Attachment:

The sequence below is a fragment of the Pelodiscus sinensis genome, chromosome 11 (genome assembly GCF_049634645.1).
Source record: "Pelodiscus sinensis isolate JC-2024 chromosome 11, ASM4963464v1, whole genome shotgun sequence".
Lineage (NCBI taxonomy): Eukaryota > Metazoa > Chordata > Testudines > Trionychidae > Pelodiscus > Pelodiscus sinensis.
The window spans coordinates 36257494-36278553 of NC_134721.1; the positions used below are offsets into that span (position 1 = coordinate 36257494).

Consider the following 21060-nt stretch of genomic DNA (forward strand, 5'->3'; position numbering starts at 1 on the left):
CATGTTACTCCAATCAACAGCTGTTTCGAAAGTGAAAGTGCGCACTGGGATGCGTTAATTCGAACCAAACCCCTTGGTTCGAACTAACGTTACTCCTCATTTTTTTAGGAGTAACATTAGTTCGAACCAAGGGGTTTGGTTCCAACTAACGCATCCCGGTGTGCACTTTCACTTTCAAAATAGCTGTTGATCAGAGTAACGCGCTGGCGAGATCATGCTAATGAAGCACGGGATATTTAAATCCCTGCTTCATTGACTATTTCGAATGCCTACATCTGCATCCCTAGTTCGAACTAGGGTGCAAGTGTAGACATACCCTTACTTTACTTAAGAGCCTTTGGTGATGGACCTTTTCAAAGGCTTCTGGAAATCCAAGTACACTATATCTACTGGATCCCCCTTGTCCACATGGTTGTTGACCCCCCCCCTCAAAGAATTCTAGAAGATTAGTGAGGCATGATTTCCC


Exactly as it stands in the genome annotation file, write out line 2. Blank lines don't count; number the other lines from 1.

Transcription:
Source record: "Pelodiscus sinensis isolate JC-2024 chromosome 11, ASM4963464v1, whole genome shotgun sequence".